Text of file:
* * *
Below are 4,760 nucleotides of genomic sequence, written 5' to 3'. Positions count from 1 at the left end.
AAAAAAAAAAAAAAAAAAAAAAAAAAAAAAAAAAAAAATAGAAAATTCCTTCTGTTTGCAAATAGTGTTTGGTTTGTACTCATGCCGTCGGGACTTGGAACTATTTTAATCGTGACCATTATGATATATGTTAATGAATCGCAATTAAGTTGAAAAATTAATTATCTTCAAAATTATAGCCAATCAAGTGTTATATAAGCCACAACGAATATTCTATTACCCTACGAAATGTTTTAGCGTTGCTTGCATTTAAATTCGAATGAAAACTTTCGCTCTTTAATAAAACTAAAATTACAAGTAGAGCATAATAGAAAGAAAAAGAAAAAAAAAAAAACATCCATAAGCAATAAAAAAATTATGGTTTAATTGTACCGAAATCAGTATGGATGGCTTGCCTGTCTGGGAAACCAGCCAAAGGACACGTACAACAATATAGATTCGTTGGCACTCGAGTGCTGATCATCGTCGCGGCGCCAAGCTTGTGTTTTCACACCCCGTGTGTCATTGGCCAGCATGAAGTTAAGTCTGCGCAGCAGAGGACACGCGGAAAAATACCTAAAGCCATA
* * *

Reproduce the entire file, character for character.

Below are 4,760 nucleotides of genomic sequence, written 5' to 3'. Positions count from 1 at the left end.
AAAAAAAAAAAAAAAAAAAAAAAAAAAAAAAAAAAAAATAGAAAATTCCTTCTGTTTGCAAATAGTGTTTGGTTTGTACTCATGCCGTCGGGACTTGGAACTATTTTAATCGTGACCATTATGATATATGTTAATGAATCGCAATTAAGTTGAAAAATTAATTATCTTCAAAATTATAGCCAATCAAGTGTTATATAAGCCACAACGAATATTCTATTACCCTACGAAATGTTTTAGCGTTGCTTGCATTTAAATTCGAATGAAAACTTTCGCTCTTTAATAAAACTAAAATTACAAGTAGAGCATAATAGAAAGAAAAAGAAAAAAAAAAAAACATCCATAAGCAATAAAAAAATTATGGTTTAATTGTACCGAAATCAGTATGGATGGCTTGCCTGTCTGGGAAACCAGCCAAAGGACACGTACAACAATATAGATTCGTTGGCACTCGAGTGCTGATCATCGTCGCGGCGCCAAGCTTGTGTTTTCACACCCCGTGTGTCATTGGCCAGCATGAAGTTAAGTCTGCGCAGCAGAGGACACGCGGAAAAATACCTAAAGCCATA